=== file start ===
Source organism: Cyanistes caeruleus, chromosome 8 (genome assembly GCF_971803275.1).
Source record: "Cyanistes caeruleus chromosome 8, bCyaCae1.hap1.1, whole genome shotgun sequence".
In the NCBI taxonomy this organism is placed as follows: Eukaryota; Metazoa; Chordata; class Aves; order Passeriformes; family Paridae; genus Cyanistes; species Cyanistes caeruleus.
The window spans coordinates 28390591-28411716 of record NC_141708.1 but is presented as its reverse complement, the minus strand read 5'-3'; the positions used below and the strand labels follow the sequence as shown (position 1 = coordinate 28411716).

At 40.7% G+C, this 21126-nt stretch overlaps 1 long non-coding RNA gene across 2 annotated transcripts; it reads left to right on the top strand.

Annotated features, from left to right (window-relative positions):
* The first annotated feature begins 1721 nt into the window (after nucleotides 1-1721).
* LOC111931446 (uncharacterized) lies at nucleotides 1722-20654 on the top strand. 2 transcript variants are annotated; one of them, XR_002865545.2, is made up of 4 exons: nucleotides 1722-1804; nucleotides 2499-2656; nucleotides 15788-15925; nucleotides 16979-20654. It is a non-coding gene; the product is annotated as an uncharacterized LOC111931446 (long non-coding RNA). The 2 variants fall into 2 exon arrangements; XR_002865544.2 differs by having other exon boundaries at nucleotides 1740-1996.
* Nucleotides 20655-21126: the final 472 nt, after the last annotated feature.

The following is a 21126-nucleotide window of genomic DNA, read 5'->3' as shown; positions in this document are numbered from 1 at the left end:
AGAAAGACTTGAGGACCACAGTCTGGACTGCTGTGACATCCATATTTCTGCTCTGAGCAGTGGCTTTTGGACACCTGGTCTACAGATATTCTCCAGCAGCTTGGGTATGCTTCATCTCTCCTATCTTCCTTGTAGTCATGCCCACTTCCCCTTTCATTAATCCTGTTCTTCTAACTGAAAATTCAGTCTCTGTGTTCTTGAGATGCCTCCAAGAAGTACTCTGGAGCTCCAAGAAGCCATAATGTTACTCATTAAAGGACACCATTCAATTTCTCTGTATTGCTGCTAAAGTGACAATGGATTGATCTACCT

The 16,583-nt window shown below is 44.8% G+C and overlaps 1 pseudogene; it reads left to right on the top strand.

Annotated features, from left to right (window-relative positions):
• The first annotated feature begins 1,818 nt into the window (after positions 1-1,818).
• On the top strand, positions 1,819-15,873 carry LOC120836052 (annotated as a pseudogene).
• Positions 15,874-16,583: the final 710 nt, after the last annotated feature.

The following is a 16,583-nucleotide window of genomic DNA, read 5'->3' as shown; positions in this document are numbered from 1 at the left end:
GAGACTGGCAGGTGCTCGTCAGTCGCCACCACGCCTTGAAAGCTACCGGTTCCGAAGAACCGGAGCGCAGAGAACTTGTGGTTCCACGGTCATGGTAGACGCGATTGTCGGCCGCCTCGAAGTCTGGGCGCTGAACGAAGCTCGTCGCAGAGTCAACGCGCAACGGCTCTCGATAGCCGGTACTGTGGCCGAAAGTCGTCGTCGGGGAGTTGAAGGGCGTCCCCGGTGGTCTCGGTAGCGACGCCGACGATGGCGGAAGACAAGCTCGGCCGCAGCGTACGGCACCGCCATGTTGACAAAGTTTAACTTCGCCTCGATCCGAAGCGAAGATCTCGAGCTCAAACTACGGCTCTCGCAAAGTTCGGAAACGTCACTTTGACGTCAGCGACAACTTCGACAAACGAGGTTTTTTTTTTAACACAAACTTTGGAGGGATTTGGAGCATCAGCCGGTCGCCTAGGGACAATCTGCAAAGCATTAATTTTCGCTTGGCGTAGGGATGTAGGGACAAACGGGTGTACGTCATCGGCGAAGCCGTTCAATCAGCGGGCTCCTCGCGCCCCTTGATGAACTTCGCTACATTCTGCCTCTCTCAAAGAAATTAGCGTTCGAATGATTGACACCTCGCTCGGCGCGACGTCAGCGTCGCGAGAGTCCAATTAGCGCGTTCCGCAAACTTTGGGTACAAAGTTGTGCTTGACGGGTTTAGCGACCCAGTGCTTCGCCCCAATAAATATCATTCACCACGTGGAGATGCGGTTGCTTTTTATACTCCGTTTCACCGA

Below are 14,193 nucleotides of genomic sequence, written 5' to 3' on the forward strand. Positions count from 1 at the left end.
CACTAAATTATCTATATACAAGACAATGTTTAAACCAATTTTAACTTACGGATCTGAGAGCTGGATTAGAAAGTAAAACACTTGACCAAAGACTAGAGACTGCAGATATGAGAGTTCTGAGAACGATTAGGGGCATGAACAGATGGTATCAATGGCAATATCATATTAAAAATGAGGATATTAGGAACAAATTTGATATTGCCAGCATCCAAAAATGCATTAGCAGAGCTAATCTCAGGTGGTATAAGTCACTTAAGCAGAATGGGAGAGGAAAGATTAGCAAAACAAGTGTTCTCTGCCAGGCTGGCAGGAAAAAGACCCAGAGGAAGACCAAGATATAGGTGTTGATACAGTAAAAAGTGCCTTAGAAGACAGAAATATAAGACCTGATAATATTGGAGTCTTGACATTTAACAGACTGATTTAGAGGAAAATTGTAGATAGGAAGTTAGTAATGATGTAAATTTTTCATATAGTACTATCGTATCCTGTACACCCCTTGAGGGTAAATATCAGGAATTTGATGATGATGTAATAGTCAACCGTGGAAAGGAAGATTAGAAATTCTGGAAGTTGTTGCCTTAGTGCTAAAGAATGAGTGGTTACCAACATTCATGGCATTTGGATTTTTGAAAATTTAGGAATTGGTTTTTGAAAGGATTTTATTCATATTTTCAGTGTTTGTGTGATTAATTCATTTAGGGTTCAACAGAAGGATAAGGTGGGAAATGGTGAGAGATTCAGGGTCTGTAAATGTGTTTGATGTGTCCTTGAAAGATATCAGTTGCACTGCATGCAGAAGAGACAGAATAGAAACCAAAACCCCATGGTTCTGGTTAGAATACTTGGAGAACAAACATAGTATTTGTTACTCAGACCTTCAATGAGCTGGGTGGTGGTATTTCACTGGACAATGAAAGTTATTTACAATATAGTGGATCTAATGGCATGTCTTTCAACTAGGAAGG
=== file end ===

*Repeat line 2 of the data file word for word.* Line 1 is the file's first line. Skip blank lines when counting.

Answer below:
Source record: "Cyanistes caeruleus chromosome 8, bCyaCae1.hap1.1, whole genome shotgun sequence".